Should you join a start-up accelerator?

Start-up accelerators often promise to turbo charge your company within 3–6 months and help you cap off the programme by helping you secure your first big round of funding. But is it worth it?

I’ve been accepted and completed a few accelerators in London and my answer to the title is ….it depends.

Buyer beware

Be incredibly weary of equity only programmes (or even worse when you pay £ to join!). It costs the accelerator nothing to own equity in your company and without any significant cash investment from their end I question whether the incentives are really aligned to “accelerate” you to your full potential.

Get specific

Look out for accelerators that are either dedicated or have a good track record for supporting companies in your sector. Domain expertise is valuable for early stage startups.

Avoid places where it’s being run by ex-consultants, ex-bankers and university graduates. You’re looking to learn off the mistakes and successes of other entrepreneurs and from people who have been-there-done-that at startups.

Avoid places where it’s being run by ex-consultants, ex-bankers and university graduates. You’re looking to learn off the mistakes and successes of other entrepreneurs and from people who have been-there-done-that at startups.

Check the programme schedule and try and avoid accelerators where it’s Week 1: Marketing, Week 2: Sales etc. Each startup on an accelerator is at a different stage, so if you’re in desperate need of help with PR but it’s not till week 7 then what are you meant to do, wait around!? Warning — this can be a big distraction and counter productive! The best accelerators will have a more tailored approach and build a programme to address your startup’s stage and weakness.


They’ll all promise this. It’ll usually come in the form of a bright shiny investor day at the end of the programme, where money will be oozing from the who’s who of VC world, you’ll close your round and upgrade to that fancy WeWork office. Aside from the top few accelerators, most accelerators don’t have the “investor network” in the form they promise and these days are often a sad affair with wanna-be angel investors who you’ll struggle to even get a £5k cheque. Don’t let fundraising be a key reason for joining an accelerator. Whatever you’re promised…you’re going to have a hustle for yourself.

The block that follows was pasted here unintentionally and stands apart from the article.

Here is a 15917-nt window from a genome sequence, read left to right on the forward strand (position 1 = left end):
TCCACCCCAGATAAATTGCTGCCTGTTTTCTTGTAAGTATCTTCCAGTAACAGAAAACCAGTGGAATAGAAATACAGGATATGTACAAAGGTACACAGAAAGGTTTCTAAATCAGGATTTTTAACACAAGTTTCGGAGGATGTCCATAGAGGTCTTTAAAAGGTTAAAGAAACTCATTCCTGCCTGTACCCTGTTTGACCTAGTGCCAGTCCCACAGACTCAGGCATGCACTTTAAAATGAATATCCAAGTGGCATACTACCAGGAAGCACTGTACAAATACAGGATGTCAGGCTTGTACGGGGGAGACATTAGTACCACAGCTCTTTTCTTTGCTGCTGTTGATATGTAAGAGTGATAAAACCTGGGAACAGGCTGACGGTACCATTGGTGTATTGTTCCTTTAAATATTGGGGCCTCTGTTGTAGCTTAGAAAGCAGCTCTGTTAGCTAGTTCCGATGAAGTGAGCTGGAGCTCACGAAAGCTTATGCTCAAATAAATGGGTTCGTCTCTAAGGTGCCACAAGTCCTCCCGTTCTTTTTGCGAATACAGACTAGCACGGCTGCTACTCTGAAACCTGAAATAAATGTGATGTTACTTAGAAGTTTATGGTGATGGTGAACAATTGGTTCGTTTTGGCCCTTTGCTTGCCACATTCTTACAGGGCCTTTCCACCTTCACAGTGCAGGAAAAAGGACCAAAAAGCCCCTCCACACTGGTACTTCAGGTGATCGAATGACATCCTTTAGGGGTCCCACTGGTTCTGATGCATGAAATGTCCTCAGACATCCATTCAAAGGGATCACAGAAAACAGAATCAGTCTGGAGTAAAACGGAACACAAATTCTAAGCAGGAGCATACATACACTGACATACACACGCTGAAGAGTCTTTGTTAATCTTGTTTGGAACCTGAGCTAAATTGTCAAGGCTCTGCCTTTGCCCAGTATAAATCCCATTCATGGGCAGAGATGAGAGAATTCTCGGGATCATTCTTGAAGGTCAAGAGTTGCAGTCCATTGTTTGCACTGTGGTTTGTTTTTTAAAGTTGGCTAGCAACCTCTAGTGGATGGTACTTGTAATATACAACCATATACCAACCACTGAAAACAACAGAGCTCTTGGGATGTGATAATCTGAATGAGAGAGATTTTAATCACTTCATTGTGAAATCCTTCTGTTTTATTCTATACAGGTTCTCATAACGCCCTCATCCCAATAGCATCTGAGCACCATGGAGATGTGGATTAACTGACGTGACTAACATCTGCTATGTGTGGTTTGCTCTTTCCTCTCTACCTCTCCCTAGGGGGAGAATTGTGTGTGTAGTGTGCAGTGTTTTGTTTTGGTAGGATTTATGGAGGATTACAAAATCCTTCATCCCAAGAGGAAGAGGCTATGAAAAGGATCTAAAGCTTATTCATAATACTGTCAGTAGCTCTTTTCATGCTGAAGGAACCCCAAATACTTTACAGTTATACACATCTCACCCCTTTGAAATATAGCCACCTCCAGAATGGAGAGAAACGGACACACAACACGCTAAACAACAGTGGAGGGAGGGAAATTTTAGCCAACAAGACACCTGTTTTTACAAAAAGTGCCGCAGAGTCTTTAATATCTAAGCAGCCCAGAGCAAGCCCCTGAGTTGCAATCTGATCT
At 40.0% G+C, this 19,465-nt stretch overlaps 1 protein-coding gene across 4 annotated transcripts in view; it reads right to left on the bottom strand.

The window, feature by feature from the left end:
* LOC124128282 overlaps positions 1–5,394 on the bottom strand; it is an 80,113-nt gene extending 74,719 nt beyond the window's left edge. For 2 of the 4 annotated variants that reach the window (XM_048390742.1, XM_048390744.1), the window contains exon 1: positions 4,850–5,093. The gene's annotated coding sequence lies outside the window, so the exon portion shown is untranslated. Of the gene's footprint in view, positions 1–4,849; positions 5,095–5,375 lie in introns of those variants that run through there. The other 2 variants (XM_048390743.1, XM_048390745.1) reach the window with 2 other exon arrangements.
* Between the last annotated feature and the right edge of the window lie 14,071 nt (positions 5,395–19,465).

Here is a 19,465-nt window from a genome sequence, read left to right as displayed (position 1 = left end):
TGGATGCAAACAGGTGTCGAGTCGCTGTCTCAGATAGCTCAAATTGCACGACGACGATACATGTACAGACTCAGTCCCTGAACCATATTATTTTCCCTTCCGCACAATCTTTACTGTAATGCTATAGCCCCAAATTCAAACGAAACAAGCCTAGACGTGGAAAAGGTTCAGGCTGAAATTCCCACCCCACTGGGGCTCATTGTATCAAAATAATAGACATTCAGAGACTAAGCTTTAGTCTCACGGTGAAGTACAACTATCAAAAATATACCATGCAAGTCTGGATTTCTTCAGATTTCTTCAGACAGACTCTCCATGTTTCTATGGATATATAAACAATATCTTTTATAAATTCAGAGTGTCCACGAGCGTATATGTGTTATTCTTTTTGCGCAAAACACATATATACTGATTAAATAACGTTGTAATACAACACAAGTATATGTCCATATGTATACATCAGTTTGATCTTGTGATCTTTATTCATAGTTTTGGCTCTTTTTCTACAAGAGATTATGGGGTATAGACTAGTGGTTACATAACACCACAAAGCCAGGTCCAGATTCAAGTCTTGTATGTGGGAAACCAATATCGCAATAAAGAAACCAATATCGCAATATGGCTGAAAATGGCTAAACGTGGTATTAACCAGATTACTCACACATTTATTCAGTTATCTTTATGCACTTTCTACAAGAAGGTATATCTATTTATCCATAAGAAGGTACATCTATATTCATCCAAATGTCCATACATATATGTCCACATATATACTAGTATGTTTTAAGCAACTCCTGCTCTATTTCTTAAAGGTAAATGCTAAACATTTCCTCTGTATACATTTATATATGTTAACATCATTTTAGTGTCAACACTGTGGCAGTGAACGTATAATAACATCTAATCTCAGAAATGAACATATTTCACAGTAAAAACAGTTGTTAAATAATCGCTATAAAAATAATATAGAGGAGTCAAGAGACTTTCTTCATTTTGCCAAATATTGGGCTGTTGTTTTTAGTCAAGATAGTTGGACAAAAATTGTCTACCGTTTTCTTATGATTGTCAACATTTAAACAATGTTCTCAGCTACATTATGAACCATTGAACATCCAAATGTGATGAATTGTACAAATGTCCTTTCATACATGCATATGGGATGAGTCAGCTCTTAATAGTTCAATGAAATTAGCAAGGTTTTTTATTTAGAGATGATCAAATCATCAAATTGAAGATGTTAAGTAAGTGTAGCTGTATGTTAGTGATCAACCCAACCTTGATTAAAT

Having said that, which accelerators actually do have a decent investor network from my anecdotal experience?

Real angel investors and VCs are bombarded by emails and pitches from startups all the time, they can’t attend every accelerators demo day. So, if they’re going to take a day off to attend one, it will probably be the bigger ones with a good rep.

Corporate partnerships promises

Similar to funding, some may reel off a list of their fancy corporate partners and dangle the idea that by joining the programme you’ll have your first B2B client, B2C distribution partner, pilot etc.

Again, this is likely a false promise, and don’t let this be a sole reason for joining. Unless it’s actually a corporates venture accelerator where their set up is probably more aligned for partnerships, at best you’ll get a warm intro in to the corporate from the accelerator (which, yes, will be better than you may have got otherwise) but there’s not guarantee you’ll have some partnership contract signed within 6 months.

IF there is a strategic reason for the corporate to partner with you, you’ll be subject to the same procurement/legal/corporate BS anyone has when trying to work with a large corporate. This will be take c.12 months. Take this into account.

It’s not so gloomy!

Overall, if you’re a first time founder, pre-seed stage, and you find a sector specific accelerator or maybe one of the big ones listed above, I’d like to think an accelerator programme will do you more good than harm. Key benefits:

  • Company culture & CPD: A well appointed office space, networking with other startups, events and learning opportunities for you and your whole team.
  • Test-Learn-Iterate-Repeat: You’ll hopefully get some good mentorship and advice on how to refine your product, avoid making trivial startup mistakes and most importantly put you into a routine to keep listening to customers and iterating your product to find product-market-fit.
  • Users + investors: Accelerators area a great place to get your first batch of users, carry out user testing and bounce around ideas. If you don’t have a big personal investor network then leverage the accelerator’s network. It can be a good placer to avoid the “cold start” problem for product launch + fundraising.

p.s. don’t be put off applying to U.S. based accelerators — something I should have considered earlier on. Y Combinator, arguably the “best” accelerator programme, really disciples their startups to focus on building things people want!

I’m Nish, an ex-founder based in London. I’m documenting all the mistakes and lesson that come from being a first time startup founder 🚀

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